Unser Lehrplan für Fremdsprachendidaktik vermittelt Fremdsprachenlehrer und -lehrerinnen die Kenntnisse und Fähigkeiten, durch die sie in den USA und im Ausland den Fremdsprachenerwerb verbessern können. Unser Lehrkörper vermittelt Ihnen die Kenntnisse und Fähigkeiten, mit denen Sie eine erfolgreiche Laufbahn in den Bereichen Sprachvermittlung und Fremdsprachenerwerb anstreben können.
Wofür steht TESOL?
TESOL bedeutet Teaching English to Speakers of Other Languages – Englisch als Fremdsprache. Unser Studiengang bereitet Studierende darauf vor, Nichtmuttersprachlern Kenntnisse im Englischen zu vermitteln. Englisch als Fremdsprache ist ein Bereich, der durch die weltweit wachsende Nachfrage für die englische Sprache zunehmend an Bedeutung gewinnt.
Summer has arrived at the Monterey Institute and with it an influx of new students immersing themselves in a second or third language. One hundred and thirty students from the U.S., Canada, Namibia and Ireland are enrolled in the eight-week long Summer Intensive Language Program (SILP). The average class size in the popular program is ten students and the courses involve cultural lessons and field trips as well as intensive language instruction.
Congratulations are in order for the 40-year old Intensive English as a Second Language Program at the Monterey Institute after it recently received formal accreditation through the Commission on English Language Program Accreditation (CEA). “It gives us an objective basis not just to believe, but to know that we have a top-notch program,” says assistant director Katie Dutcher. “Personally, it feels amazing to have played a part in taking this next step in the 40-year history of the program.”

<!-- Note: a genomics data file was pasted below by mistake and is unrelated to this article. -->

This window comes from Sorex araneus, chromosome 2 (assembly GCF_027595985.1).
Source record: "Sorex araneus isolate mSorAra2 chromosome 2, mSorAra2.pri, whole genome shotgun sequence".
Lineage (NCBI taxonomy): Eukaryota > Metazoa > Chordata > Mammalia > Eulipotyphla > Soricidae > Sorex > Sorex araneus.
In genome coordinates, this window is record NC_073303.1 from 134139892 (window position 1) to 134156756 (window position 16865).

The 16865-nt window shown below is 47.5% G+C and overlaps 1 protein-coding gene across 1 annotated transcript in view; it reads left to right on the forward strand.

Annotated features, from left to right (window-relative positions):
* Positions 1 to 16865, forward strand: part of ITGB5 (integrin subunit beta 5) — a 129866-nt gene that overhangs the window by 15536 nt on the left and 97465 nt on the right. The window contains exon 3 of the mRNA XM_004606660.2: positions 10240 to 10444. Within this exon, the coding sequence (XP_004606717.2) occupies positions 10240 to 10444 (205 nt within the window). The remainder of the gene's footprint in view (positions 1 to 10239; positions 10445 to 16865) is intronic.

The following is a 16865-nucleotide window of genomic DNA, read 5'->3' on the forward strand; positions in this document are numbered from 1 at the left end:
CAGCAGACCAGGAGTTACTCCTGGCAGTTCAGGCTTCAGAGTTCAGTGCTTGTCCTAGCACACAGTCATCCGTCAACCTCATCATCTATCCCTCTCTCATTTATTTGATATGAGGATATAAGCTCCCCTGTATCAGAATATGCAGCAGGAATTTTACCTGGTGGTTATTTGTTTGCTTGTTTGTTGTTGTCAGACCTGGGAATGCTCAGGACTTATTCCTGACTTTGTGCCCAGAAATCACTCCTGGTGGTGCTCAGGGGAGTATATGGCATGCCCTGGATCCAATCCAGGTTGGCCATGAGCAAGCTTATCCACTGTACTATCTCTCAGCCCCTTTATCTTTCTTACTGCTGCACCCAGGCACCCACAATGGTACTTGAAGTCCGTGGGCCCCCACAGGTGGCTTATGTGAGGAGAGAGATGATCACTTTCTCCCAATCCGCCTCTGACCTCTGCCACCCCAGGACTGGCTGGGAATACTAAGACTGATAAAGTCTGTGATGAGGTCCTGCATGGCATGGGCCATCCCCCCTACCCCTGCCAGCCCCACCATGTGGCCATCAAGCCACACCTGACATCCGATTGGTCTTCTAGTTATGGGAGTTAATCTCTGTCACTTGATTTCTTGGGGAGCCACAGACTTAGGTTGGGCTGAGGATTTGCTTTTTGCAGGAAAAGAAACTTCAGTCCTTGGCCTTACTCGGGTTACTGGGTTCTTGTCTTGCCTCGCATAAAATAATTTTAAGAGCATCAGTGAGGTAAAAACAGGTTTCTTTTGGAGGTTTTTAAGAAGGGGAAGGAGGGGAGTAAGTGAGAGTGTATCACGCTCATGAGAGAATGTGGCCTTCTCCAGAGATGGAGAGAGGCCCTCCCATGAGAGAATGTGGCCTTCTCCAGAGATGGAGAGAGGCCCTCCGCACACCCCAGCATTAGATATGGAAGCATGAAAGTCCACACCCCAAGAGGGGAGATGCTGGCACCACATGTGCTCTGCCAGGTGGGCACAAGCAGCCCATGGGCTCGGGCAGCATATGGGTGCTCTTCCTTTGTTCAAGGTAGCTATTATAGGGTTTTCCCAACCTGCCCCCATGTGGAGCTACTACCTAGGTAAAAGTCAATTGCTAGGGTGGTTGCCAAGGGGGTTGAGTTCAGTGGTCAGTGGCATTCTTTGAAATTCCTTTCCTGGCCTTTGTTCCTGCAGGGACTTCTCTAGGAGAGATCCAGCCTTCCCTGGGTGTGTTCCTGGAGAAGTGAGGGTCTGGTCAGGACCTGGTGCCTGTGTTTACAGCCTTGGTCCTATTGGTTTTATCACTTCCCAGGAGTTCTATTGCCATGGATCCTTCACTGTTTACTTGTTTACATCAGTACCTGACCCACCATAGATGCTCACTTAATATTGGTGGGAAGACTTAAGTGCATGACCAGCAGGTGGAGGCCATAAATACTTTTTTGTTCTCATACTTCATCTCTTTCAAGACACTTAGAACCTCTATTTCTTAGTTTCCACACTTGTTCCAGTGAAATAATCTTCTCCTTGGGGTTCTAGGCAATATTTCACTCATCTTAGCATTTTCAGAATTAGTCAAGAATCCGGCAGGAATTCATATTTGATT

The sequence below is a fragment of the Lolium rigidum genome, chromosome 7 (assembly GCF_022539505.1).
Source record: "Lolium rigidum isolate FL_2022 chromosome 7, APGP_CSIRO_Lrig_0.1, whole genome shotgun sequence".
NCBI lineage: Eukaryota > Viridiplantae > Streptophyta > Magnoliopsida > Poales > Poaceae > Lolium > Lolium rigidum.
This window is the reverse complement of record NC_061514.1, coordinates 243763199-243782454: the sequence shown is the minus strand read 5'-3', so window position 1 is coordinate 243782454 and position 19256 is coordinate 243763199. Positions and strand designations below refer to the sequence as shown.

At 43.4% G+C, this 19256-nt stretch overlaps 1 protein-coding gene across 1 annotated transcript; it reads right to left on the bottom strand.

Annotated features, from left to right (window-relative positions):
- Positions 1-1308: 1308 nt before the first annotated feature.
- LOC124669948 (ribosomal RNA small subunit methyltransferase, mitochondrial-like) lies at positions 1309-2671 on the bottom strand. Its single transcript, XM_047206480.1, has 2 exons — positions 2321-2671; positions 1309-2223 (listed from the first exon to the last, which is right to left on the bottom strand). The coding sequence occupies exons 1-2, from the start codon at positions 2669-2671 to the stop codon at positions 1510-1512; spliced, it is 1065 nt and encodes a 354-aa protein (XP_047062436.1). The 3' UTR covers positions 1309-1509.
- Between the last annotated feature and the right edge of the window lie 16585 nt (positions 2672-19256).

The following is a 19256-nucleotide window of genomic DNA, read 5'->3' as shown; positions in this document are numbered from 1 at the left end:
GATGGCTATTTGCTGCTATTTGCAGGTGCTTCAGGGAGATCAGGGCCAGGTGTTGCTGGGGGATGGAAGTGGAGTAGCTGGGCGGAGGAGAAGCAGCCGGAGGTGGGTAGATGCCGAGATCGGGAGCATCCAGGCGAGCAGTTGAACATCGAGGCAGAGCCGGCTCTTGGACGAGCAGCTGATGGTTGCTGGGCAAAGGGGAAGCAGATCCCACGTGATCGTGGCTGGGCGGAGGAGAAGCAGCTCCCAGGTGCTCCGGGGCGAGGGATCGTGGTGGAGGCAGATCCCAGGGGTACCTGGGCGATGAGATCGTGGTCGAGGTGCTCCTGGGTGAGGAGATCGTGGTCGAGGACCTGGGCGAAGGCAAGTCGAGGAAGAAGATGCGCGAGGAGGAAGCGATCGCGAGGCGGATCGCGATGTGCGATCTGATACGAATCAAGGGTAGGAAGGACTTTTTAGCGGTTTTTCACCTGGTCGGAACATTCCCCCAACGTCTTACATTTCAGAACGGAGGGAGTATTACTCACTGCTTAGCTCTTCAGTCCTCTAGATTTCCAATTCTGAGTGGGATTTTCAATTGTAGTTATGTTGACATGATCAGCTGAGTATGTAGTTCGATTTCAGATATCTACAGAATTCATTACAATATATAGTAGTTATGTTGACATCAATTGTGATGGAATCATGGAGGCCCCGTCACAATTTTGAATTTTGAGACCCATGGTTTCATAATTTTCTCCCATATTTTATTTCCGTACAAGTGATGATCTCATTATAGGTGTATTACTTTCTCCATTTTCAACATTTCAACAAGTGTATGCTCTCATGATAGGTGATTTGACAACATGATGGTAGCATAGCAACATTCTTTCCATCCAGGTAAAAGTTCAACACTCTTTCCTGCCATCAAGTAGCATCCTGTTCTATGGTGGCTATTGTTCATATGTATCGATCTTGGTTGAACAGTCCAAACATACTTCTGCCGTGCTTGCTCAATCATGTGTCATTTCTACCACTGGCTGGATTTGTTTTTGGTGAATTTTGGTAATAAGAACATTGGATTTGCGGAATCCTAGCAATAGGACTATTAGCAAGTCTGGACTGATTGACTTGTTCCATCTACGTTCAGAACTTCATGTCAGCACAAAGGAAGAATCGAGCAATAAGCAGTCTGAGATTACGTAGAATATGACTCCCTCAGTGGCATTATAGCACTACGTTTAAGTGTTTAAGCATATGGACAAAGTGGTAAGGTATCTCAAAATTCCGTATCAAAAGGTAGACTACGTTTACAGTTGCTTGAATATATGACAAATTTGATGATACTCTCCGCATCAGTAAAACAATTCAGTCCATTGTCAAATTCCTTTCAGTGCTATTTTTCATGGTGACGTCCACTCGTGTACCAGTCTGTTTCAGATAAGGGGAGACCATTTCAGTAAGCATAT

“Forever” is the answer we receive when we ask how long professor Kathi Bailey has graced the Monterey Institute with her intelligence, warmth, and undying passion for the Teaching English to Speakers of Other Languages (TESOL) program.
Our faculty include world-renowned literary translators, T&I scholars, pedagogical leaders and conference interpreters who have many years of professional and academic experience and continue to be active in their respective fields.
Jenifer Carter’s parents, both returned Peace Corps Volunteers and educators, instilled a sense of curiosity about the world and other cultures in Jenifer (MATESOL ’97) and her four brothers. “They encouraged us to travel and see as much of the world as we could,” Jenifer says, adding that she was first really bitten by the travel bug when she participated in a high school exchange program in France.
The Monterey Institute community celebrates 2012 as a year of great achievements and is looking forward to a new year filled with possibilities and promise.
Picking the top five news stories of the year was especially difficult this time around, but we have chosen five important stories, listed by date:
Six projects are currently featured on MontereySTART, a micro-philanthropy network created to help Monterey Institute students fund projects, new enterprises and immersive learning opportunities.
The projects are as diverse as the Monterey Institute student body. They range from individual student projects to larger group projects. Following is a short description of the projects highlighted this December:
For many Monterey Institute students, the short winter term in January is a great opportunity to gain real-world experience and a deeper understanding of a particular subject, and/or to enhance their language skills. The courses and immersive learning opportunities offered for the 2013 winter (or “J-term”) are a wonderful reflection of the vibrant academic environment created by the unique Monterey Institute community.